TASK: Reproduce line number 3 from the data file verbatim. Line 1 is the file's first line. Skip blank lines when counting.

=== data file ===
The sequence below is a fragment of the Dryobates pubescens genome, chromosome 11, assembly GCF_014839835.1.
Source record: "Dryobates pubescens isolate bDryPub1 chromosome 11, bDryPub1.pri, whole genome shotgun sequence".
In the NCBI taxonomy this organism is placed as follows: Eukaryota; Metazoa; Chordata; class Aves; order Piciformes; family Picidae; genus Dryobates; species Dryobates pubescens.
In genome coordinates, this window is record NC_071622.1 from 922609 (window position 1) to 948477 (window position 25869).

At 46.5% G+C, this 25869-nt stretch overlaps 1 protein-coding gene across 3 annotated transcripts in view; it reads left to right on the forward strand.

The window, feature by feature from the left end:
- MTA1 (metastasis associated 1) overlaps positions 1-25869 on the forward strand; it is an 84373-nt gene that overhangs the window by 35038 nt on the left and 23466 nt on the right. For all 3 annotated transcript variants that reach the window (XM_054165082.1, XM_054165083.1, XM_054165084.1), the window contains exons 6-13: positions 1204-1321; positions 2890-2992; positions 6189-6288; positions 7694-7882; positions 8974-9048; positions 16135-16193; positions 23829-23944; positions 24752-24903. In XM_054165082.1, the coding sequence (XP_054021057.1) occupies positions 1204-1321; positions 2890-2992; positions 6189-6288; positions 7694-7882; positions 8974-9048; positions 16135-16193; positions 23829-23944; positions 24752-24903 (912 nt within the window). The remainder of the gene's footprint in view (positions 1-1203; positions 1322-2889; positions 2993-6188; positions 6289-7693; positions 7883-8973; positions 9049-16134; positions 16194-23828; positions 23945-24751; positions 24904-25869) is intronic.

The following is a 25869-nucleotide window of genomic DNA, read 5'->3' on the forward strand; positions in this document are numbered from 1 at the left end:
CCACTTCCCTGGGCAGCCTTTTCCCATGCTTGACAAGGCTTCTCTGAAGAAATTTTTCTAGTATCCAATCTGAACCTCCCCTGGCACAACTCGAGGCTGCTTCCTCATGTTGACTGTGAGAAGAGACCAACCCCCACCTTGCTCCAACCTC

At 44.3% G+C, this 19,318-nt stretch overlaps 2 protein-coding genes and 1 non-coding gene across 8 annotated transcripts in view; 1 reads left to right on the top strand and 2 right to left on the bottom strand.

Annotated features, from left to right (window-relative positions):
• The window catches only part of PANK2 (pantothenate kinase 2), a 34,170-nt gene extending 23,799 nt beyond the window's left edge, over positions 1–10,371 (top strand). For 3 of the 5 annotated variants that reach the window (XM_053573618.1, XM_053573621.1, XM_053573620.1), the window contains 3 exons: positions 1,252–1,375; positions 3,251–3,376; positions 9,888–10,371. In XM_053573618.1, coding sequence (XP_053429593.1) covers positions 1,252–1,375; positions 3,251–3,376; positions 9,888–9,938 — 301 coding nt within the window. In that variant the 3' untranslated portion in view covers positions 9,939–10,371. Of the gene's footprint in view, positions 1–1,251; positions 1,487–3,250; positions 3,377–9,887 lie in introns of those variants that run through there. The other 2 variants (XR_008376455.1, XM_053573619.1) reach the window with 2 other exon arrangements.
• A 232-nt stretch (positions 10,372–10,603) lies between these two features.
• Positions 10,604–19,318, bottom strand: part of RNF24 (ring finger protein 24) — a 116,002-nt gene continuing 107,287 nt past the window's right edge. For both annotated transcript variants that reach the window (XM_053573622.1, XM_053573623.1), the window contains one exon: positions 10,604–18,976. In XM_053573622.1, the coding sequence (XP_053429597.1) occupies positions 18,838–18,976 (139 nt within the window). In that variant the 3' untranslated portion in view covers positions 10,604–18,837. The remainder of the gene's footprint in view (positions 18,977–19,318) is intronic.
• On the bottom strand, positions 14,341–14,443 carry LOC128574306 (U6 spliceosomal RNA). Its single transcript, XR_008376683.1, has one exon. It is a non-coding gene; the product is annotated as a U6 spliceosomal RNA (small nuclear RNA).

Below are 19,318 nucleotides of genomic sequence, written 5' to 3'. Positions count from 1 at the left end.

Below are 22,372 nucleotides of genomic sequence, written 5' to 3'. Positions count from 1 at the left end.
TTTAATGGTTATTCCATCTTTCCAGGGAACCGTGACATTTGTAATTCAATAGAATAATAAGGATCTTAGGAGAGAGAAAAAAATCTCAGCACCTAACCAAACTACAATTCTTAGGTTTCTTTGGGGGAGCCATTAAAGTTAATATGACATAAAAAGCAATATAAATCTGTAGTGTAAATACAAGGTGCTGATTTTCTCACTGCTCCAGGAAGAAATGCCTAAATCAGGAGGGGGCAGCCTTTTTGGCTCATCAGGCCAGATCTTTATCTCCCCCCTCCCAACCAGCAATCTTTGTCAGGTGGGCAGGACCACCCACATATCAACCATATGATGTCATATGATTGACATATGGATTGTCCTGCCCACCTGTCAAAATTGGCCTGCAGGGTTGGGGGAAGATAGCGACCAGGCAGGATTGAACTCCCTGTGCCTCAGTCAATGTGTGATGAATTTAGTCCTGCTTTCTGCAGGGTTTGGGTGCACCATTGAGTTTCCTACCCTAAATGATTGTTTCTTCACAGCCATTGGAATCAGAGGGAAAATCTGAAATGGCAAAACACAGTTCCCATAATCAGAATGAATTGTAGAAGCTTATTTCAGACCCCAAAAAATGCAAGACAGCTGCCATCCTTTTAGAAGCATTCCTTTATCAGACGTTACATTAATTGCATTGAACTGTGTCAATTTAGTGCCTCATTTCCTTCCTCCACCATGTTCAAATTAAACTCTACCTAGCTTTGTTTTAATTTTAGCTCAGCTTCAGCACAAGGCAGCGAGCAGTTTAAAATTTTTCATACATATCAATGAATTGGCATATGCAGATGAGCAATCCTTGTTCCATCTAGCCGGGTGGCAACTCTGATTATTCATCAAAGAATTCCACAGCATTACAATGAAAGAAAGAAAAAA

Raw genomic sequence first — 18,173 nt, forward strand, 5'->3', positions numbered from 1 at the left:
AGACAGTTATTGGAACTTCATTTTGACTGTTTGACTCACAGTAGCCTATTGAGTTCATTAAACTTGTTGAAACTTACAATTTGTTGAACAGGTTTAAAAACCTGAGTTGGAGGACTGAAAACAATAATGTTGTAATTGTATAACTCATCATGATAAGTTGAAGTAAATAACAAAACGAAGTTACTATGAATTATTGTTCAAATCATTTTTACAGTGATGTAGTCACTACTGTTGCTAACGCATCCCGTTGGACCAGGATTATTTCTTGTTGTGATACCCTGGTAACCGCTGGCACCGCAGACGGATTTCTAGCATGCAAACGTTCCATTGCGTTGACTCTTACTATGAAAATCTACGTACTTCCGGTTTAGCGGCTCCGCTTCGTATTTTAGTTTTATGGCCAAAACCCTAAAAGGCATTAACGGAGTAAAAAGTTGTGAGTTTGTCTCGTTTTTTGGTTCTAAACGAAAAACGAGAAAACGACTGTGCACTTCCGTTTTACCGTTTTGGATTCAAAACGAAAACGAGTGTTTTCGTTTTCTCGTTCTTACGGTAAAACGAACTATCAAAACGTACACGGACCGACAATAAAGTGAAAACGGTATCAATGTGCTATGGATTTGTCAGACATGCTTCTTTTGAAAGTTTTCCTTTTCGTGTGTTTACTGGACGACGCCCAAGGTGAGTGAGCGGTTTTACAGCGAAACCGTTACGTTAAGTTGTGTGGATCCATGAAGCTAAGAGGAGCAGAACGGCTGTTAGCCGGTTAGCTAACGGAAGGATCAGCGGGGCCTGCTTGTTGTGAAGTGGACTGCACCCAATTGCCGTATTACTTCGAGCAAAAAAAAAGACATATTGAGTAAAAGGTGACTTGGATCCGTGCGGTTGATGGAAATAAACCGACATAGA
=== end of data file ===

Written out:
In the NCBI taxonomy this organism is placed as follows: Eukaryota; Metazoa; Chordata; class Aves; order Piciformes; family Picidae; genus Dryobates; species Dryobates pubescens.